After nearly one year of public meetings, persistence, and a lot of hard work, a Livable Streets ordinance was passed in Caruthersville in April 2017. Dawn Jordan, Caruthersville Healthy Communities Coordinator for Pemiscot County Initiative Network, led the effort to bring Livable Streets to Caruthersville. “The motivation was to make sure the streets are livable, useable, and resident-friendly,” Jordan said.
It took hitting the streets and a community-wide effort to make the passage of the ordinance a reality.
“We had meetings. We went to several businesses. We went to residents as a whole. I went to some of my committee members that are on the Caruthersville Healthy Communities Board, so they were able to voice their opinions as well,” Jordan said. “Abby from PedNet came in and met with residents, business owners, the mayor, and some council men and women as well.”
As one of the leaders for the Walking School Bus, Dawn Jordan has seen first-hand, the need for safer sidewalks, especially for children walking to school, “Some of the sidewalks have trees that are uprooted and moving the sidewalk. There’s so many kids that are tripping on uneven sidewalks and some streets don’t have sidewalks, so we have to walk into the streets to get to school.”
Creating opportunity for the community
One of the main concerns about the ordinance was what it would cost the community. Inserting language into the ordinance that specified that it would apply only to new development was key to sealing the deal. “We’re not a big town. And the council was concerned about the financial aspects of it,” said Jordan.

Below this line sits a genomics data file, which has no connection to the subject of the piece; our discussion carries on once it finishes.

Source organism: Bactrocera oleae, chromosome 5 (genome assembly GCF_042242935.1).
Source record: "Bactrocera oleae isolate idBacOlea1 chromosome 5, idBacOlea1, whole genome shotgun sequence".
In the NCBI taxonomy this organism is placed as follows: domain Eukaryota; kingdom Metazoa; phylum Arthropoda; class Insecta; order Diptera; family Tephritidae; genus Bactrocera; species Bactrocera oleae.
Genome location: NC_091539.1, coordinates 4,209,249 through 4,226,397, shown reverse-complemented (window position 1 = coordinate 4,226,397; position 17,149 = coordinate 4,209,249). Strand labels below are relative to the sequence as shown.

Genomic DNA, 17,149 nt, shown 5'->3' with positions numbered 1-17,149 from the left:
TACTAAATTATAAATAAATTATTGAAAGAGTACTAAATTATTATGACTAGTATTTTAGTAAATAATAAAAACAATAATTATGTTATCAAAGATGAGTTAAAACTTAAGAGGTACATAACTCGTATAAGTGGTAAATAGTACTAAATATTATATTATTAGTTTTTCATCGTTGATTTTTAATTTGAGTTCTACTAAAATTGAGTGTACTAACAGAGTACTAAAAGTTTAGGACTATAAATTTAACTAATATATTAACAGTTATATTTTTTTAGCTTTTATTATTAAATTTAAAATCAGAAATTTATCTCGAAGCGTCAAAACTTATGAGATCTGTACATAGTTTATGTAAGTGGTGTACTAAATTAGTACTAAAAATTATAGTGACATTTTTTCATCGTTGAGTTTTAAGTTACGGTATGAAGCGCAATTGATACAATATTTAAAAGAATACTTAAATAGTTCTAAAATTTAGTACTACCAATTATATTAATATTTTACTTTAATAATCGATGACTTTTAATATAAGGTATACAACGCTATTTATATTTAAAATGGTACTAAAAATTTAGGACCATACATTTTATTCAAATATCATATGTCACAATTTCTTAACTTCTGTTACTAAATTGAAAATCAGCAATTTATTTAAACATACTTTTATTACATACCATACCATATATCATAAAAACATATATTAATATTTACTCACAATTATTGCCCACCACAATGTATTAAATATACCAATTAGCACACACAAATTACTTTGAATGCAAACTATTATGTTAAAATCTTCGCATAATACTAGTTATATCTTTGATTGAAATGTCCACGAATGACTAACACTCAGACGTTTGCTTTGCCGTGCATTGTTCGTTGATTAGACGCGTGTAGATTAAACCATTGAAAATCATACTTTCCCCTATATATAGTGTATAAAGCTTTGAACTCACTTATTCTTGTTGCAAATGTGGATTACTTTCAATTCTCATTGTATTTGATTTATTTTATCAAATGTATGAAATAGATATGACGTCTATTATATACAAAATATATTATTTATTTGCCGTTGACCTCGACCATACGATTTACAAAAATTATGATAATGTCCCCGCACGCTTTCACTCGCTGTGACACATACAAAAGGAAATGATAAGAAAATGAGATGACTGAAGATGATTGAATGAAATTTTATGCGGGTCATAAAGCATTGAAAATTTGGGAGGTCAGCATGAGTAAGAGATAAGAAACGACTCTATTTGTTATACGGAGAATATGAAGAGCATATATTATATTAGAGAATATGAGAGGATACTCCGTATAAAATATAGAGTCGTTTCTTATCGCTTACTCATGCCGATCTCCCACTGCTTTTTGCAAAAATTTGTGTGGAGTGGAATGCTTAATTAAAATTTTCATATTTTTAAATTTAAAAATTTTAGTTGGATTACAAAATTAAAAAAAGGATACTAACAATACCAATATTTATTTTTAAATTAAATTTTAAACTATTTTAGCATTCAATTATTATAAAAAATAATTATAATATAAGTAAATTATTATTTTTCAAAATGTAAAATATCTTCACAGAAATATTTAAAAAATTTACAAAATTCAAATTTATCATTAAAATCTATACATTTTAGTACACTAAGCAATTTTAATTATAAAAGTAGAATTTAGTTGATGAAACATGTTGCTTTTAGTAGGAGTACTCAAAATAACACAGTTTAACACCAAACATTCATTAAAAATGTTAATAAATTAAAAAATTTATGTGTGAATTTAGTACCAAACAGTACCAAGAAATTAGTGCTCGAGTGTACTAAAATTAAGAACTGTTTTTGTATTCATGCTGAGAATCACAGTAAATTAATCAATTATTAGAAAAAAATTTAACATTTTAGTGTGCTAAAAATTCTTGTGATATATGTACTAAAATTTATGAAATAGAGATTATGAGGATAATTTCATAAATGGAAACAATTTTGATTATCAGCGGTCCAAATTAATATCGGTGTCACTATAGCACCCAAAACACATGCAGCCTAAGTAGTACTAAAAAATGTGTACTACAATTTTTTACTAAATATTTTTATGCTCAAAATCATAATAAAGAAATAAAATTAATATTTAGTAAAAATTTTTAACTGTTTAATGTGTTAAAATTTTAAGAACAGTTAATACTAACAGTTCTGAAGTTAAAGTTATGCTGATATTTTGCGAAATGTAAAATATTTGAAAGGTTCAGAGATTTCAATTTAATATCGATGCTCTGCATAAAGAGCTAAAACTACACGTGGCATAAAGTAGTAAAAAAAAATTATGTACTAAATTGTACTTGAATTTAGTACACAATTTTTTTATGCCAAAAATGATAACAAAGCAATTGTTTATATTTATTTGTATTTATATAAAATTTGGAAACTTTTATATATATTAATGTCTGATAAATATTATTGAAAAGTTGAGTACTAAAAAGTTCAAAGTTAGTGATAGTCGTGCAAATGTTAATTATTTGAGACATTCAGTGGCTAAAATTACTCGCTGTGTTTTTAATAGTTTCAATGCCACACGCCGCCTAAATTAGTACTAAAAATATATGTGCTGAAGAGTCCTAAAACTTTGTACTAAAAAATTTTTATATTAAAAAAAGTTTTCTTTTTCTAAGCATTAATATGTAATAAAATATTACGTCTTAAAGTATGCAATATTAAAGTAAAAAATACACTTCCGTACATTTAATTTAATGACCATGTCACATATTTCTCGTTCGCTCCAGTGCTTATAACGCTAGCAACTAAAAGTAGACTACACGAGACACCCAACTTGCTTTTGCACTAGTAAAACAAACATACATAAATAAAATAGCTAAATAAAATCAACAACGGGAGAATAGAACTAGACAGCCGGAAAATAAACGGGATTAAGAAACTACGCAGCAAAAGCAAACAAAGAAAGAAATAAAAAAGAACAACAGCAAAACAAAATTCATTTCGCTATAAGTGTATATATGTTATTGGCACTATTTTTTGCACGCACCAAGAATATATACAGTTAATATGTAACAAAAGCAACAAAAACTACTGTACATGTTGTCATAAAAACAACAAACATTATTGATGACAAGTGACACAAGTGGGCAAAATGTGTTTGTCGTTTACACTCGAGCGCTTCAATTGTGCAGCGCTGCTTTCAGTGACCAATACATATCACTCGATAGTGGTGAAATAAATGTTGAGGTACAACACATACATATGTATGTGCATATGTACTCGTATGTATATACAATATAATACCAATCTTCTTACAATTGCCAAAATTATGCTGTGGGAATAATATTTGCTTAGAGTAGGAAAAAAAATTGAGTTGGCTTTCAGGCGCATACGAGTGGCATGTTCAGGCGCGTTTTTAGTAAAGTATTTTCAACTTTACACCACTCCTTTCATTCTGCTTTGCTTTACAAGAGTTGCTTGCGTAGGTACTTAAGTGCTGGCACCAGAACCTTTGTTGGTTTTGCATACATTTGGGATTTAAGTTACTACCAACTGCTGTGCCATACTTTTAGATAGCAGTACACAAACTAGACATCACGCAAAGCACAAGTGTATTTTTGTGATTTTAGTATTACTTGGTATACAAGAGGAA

Another selling point for Livable Streets in Caruthersville was the opportunity to attract new funding streams to improve older streets and sidewalks.
“We want to be able to redo the sidewalks and streets, but like a lot of rural communities, we do not have a budget for that. If you want grants to help with redevelopment, you have to have something in place to say that it is an important issue to your community— ‘our streets are important and the sidewalks are important.’ Now that [Livable] Streets has passed, we can say we have a [Livable] Streets Ordinance and we need help.”
Jordan had encouraging words of advice for advocates who want to make their communities safer with Livable Streets policy:
“Don’t give up. One of the council members said that it was because of my persistence that the ordinance was passed. I did not let a meeting go by that I wasn’t there bringing up the issue. So even when it looks like it may not be approved, just go to the meetings and keep going. It may take awhile for it to be approved, but never give up.”